Tips For Propagating By Division

Stocking a garden and increasing the amount of plant life in a given area can be an expensive process if you buy all your plants from garden centres or plant nurseries. But by growing many of your own plants from seed, and using propagation methods to increase your existing plant stock, you can create a beautiful and productive garden at a much lower cost. One of the easiest forms of propagation for many perennial plants is propagating by division.

Propagation by division simply involves splitting a mature perennial plant into two or more self-supporting sections. It is important to remember that since each of these sections must be self-supporting, a crown and root section must be kept in tact for each part.

When to Divide Perennials

Propagating by division is usually carried out in the spring, or in the autumn for some plants. Most perennials will benefit from division every two or three years, not only to increase your stock of plants but also in order to maintain the health and vigour of existing plants. Though where extra plants are required, this can often be done more frequently.

HostaSome Plants Suitable for Propagation By Division

PrimulaA wide range of perennial plants are suitable for diving in this way. A few examples of plants which can be propagated in this way include: agapanthus, anemone, aster, bergenia, convallaria, crocosmia, dierama, delphinium, epimedium, eryngium, euphorbia, gentiana, geranium, helianthus, hemerocallis, hosta, iris, lychnis, lysichiton, lysimachia, ornamental grasses, primula, ranunculus, salvia, sedum, verbena and zantedeschia.

How To Propagate By Division

In order to go about dividing most perennials, ease plants carefully from the soil using a garden fork, working outwards from the crown to limit any damage to the plant's roots. Some plants will create individual, small plants which can be teased out from around the edges of the clump and simply replanted elsewhere. Small plants with fibrous roots can be lifted and gently pulled apart by hand, taking care to preserve a shoot and roots for each section. For larger plants with fibrous roots, you can separate the clumps by using two garden forks inserted in the middle, back to back, and gently eased apart. In some cases, a knife may be required to separate the clumps. Where this is the case, be sure to use a good, sharp knife in order to minimise the risk of infection to the plant. Where a plant has a woody crown or fleshy roots, a knife or spade will definitely be required in order to bisect the plant. In such cases, aim to produce new plants which have around three to five healthy shoots.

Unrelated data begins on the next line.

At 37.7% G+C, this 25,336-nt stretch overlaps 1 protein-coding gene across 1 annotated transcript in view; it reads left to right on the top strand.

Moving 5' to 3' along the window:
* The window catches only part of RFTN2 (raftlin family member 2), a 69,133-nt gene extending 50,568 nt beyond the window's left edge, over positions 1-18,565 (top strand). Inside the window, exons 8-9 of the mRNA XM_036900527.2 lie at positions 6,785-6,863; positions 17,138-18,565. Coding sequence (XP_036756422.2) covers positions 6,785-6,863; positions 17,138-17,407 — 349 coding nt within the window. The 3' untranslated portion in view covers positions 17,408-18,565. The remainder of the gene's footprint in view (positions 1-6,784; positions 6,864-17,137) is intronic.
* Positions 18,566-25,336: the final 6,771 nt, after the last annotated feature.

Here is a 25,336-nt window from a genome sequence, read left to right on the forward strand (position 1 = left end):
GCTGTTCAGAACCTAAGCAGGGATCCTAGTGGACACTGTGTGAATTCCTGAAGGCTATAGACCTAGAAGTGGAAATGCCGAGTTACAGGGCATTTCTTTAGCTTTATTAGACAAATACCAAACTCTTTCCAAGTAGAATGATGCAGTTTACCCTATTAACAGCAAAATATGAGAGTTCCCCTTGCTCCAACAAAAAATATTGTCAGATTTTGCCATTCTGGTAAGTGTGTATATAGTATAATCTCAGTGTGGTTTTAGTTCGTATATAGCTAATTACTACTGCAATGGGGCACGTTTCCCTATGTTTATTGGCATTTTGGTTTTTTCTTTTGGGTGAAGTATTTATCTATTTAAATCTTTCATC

Taking Care of Plant Divisions

After you have divided your perennials, you should replant them as soon as possible. Hardier, sturdier plants will usually do fine if planted straight away in their final growing positions, while other, more tender or delicate plants may do better if placed initially in containers, and kept in sheltered, frost-free locations until they have be able to build up some strength.